From left to right: Shironi Joseph from Jaffna, Pradeep Thalawatta from Rathnapura, Ehyni Thalawatta, former President Chandrika Bandaranaike Kumaratunga, Professor Salima Hashmi, Janaka Senivirathna from Mathara, Krishnapriya from Jaffna. Photo by Salima Hashmi, via Sapan News.

Young Southasian artists

The last decade-and-a-half has witnessed a blossoming of younger voices across Southasia, who have fearlessly begun to blur the boundaries between the silos once labelled artistic practices. While rooting their work in the socio-political realities of the region, these artists are interrogating complex artistic vocabularies.

Ayesha Sultana was the first of the school’s graduates to initiate investigations into space, across a range of materials and mediums, winning the emerging artist award at the Dhaka Art Summit in 2014.

Other young artists were working in video, digital formats, performance, fibre arts, and jewellery, along with painting and three-dimensional works. The alumni networks expanded as they found common ground with one another.

Multiple others started finding residencies and spots at biennales and triennales, not only in Southasia but across the globe. They include Basir Mahmood, Unum Babar and Ghulam Muhammad from Pakistan, Kubra Khademi and Aziz Hazara from Afghanistan, Moonis Shah from Jammu and Kashmir, Hema Sheroni, Danushka Marasinghe and Pradeep Thalawatta from Sri Lanka, Vidhya Saumaya from India, Koshal Hamal and Sajana Joshi from Nepal, and Mainul Islam Tharmalingam from Bangladesh.

Ghulam Muhammad won the Jameel Art Prize, among others. Kubra Khademi from Afghanistan was passionate about performance which was her metier; her final thesis performance is still remembered for its chilling implications.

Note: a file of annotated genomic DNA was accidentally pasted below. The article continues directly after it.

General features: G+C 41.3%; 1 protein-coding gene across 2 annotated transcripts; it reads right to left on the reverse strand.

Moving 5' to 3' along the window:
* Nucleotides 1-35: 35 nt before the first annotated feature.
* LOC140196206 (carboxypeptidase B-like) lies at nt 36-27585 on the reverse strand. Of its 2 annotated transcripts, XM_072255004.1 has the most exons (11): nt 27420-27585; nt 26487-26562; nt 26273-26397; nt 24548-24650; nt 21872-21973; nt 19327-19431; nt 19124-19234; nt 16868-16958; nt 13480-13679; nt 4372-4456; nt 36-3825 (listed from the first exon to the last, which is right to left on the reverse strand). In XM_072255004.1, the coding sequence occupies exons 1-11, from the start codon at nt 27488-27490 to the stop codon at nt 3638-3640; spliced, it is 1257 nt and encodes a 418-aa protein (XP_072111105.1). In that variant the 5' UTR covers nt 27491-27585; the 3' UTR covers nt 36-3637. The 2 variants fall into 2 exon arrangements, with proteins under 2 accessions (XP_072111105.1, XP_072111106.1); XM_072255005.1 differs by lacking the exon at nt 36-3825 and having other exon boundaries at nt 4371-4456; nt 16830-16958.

She struggled with a hostile working environment on her return to Kabul. Her street performance Armor in 2015 created a furore and she had to go into hiding. It was the Unseco that came to her rescue and arranged for her to be granted asylum in France. She was recently created a Knight of the Order of Arts and Letters by the Ministry of Culture in France.

Kubra Khademi, above, enacting her street performance 'Armor'.

The first nominees from troubled Jaffna in Sri Lanka were welcomed in 2017. Their life stories were harrowing beyond description, like those of others from Jaffna who had come to become part of the BNU family. The number of alumni from Jaffna has grown, as has their subsequent presence in the Sri Lankan and Asian art world. To quote Jagath Weerasinghe, the veteran Sri Lankan artist: “The experience of being together in Lahore has transformed contemporary art in Sri Lanka.”

The sense of being “Southasian” has seeped into the consciousness of artists and designers trained in Lahore. They find common linkages long after they have left, when they find themselves co-exhibiting in art fairs, galleries, and museums. There is a flash of recognition and ownership of a regional identity reinforced through work and recall.

The most vivid instance was the evacuation of artists from Afghanistan after the Taliban takeover in 2022. Kubra Khademi, then living in Paris, was able to garner support from artist groups in Europe to ensure safe flights for other Afghan artists to France, Switzerland and Germany.

Another Afghan artist, Sher Ali, graduated with a distinction from the school. Several years later, his wife Tamanna was at the school while he looked after their child in Kabul when the Taliban took over. They have been able to relocate to Melbourne where Sher Ali is already gaining art commissions and exhibition opportunities. The support and solace offered by the Southasian artist community has been heartwarming.

These alliances and shared concerns reinforce regional South Asian identities and are the harbingers of artistic voices which speak in unison.

Salima Hashmi is an artist and art educator based in Lahore. She is a founder member of the Southasia Peace Action Network – Sapan – and a board member of the South Asian Foundation. This article is adapted from her piece originally published in Take on Art Magazine’s TAKE South Asia issue, February 2024, with the title “Pedagogical Networks in South Asia” and was reproduced by Sapan with her permission.

This is a Sapan News syndicated feature.